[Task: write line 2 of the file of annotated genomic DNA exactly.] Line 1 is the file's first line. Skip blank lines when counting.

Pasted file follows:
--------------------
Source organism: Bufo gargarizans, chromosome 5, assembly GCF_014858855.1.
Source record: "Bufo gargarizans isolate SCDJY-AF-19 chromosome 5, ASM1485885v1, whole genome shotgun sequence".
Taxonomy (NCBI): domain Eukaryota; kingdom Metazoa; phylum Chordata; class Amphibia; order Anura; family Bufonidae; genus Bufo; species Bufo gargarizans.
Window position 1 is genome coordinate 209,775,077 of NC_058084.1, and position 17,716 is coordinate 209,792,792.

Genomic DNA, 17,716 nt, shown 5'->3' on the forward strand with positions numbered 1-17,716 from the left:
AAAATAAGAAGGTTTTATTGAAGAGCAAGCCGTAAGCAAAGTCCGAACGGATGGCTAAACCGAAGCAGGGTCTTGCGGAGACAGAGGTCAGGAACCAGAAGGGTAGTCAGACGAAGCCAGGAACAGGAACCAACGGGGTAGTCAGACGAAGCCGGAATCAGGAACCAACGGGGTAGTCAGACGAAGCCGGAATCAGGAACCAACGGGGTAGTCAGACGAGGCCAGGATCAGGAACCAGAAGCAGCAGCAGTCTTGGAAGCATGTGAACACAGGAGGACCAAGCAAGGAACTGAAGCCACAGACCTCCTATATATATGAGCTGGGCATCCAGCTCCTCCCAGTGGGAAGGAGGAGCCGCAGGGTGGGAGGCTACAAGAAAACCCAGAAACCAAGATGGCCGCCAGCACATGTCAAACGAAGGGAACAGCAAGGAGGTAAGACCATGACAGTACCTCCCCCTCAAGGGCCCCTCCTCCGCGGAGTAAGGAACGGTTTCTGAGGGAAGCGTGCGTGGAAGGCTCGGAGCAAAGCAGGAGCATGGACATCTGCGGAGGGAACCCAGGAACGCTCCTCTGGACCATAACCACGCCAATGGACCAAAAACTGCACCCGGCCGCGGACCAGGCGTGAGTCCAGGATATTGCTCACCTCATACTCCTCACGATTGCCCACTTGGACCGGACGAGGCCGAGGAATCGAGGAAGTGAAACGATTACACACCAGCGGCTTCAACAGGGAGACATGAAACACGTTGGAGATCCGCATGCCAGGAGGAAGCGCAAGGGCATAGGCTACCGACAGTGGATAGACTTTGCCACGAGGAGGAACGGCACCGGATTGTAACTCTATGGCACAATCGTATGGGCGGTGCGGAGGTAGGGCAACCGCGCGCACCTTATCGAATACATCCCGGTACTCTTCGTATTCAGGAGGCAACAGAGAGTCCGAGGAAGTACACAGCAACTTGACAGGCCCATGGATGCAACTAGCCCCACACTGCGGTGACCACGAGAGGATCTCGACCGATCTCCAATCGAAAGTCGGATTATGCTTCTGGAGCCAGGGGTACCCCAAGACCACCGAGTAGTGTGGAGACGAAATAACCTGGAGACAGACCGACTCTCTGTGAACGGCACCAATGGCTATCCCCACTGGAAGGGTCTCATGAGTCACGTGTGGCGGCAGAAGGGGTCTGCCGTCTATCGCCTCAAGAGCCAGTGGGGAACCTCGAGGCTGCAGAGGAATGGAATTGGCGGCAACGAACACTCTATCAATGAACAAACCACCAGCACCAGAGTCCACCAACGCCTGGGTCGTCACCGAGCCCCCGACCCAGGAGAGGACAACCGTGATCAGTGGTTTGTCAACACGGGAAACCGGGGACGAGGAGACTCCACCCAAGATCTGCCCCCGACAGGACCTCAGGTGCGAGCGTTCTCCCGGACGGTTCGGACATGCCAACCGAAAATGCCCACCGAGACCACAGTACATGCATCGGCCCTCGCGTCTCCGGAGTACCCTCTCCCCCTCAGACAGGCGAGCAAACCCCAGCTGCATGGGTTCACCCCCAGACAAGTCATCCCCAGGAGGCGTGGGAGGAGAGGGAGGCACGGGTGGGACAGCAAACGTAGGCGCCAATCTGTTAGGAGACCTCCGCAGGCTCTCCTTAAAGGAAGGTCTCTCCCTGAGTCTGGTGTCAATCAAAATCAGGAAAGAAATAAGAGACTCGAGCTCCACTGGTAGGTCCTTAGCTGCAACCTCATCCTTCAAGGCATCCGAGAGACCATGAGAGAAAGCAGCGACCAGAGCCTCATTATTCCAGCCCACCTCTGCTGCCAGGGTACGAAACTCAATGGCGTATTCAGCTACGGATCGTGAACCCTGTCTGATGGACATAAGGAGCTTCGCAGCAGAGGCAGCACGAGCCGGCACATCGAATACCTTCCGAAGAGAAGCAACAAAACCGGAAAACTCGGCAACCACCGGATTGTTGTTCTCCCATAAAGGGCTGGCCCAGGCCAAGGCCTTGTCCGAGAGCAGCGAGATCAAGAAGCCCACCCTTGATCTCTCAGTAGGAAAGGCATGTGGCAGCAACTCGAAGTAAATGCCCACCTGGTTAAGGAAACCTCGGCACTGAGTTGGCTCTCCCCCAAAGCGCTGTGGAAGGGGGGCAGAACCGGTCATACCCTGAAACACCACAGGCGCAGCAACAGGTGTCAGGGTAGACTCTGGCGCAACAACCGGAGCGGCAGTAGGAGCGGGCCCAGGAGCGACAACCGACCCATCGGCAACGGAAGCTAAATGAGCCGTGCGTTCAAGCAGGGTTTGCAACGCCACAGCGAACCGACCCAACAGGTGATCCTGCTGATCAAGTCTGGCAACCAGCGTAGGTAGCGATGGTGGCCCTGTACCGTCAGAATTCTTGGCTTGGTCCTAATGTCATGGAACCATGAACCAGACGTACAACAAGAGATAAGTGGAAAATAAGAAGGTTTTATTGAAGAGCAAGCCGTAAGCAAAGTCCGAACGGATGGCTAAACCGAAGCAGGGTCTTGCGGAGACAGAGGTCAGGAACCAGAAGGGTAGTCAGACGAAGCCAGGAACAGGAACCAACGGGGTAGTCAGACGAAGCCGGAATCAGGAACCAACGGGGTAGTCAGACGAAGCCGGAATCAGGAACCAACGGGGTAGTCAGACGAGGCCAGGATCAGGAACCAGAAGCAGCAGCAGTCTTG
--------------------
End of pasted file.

Source record: "Bufo gargarizans isolate SCDJY-AF-19 chromosome 5, ASM1485885v1, whole genome shotgun sequence".